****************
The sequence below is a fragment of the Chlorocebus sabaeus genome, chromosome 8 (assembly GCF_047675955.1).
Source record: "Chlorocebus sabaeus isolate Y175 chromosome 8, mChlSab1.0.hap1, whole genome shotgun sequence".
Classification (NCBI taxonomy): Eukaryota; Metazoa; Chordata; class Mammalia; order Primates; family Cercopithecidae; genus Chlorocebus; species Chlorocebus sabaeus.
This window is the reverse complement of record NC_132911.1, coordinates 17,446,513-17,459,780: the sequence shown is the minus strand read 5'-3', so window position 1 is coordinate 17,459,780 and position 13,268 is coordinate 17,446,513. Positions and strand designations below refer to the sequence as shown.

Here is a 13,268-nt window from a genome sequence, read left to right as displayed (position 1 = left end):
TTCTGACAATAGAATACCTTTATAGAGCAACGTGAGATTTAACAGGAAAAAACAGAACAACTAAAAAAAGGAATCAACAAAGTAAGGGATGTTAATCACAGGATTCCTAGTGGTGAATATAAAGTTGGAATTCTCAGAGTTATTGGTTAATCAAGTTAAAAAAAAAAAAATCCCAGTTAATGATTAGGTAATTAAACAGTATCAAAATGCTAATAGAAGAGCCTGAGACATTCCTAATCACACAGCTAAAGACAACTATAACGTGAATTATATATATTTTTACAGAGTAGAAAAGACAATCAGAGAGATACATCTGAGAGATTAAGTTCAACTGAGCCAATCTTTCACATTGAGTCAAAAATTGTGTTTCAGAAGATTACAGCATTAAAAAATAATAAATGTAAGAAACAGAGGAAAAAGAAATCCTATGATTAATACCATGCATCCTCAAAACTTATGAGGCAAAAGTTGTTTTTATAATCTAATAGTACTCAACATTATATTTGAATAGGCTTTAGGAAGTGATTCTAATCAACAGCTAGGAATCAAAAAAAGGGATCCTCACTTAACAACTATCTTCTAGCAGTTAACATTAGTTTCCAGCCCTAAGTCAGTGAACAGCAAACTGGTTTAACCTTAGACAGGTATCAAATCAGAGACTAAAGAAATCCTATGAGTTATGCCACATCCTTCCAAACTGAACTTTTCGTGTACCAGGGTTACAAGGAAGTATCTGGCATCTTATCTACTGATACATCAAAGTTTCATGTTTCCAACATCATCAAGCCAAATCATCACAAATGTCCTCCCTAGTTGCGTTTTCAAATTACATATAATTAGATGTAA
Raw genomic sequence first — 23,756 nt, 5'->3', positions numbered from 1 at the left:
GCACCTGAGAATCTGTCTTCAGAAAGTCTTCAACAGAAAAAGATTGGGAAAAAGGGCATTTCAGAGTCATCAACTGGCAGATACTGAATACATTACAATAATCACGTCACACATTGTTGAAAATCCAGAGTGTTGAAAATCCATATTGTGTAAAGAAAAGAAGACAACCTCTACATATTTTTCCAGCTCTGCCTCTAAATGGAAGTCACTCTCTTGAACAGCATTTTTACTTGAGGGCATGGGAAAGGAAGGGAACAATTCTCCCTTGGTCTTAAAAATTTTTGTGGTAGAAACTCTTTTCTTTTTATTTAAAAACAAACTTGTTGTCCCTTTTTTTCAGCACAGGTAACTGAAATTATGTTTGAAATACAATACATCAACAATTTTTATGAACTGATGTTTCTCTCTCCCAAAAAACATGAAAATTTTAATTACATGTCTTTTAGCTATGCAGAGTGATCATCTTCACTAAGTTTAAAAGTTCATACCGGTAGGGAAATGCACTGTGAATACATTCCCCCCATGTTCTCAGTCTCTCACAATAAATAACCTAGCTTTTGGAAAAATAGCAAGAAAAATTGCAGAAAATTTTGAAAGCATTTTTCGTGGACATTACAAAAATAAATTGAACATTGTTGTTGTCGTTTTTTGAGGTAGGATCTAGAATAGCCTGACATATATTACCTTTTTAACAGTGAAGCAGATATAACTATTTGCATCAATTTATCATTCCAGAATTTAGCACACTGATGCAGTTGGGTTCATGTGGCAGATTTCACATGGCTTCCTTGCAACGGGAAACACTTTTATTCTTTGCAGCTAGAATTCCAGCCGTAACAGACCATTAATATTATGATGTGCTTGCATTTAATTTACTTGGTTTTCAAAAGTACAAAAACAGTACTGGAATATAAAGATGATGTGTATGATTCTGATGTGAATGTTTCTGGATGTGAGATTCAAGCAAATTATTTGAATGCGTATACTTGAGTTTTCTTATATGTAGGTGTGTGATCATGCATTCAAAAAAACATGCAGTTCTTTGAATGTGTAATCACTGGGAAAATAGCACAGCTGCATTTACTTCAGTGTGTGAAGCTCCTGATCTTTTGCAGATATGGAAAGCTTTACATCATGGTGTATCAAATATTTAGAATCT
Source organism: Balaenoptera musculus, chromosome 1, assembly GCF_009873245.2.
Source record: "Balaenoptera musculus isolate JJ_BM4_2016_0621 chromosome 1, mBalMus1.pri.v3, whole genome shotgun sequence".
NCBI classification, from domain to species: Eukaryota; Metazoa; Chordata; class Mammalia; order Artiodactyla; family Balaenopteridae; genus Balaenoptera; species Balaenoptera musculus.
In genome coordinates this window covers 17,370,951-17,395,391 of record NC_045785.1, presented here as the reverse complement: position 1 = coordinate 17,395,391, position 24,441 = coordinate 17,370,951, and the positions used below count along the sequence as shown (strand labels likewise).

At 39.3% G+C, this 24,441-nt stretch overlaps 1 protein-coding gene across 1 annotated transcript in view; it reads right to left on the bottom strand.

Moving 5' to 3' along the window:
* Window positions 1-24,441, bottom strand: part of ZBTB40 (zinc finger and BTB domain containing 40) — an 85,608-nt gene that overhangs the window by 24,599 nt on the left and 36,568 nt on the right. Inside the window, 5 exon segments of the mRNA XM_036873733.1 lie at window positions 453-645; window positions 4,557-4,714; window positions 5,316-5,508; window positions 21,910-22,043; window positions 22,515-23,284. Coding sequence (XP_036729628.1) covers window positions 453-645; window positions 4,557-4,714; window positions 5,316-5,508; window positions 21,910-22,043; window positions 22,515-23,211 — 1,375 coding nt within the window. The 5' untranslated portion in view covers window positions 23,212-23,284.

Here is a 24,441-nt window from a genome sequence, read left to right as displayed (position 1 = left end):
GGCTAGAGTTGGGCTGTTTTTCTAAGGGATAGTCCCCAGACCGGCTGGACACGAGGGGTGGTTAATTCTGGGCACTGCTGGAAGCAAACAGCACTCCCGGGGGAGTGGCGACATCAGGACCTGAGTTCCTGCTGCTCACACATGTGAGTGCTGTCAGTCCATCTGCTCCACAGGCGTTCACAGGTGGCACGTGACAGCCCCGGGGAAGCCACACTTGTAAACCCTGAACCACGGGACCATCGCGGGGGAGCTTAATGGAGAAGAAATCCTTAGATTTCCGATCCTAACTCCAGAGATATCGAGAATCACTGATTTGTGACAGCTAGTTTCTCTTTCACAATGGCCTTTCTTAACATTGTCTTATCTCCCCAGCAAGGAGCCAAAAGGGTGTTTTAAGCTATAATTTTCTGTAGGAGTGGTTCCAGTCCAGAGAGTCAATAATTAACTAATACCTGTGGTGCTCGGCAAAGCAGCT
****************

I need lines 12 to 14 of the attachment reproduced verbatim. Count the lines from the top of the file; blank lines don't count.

In genome coordinates this window covers 17,370,951-17,395,391 of record NC_045785.1, presented here as the reverse complement: position 1 = coordinate 17,395,391, position 24,441 = coordinate 17,370,951, and the positions used below count along the sequence as shown (strand labels likewise).

At 39.3% G+C, this 24,441-nt stretch overlaps 1 protein-coding gene across 1 annotated transcript in view; it reads right to left on the bottom strand.

Moving 5' to 3' along the window: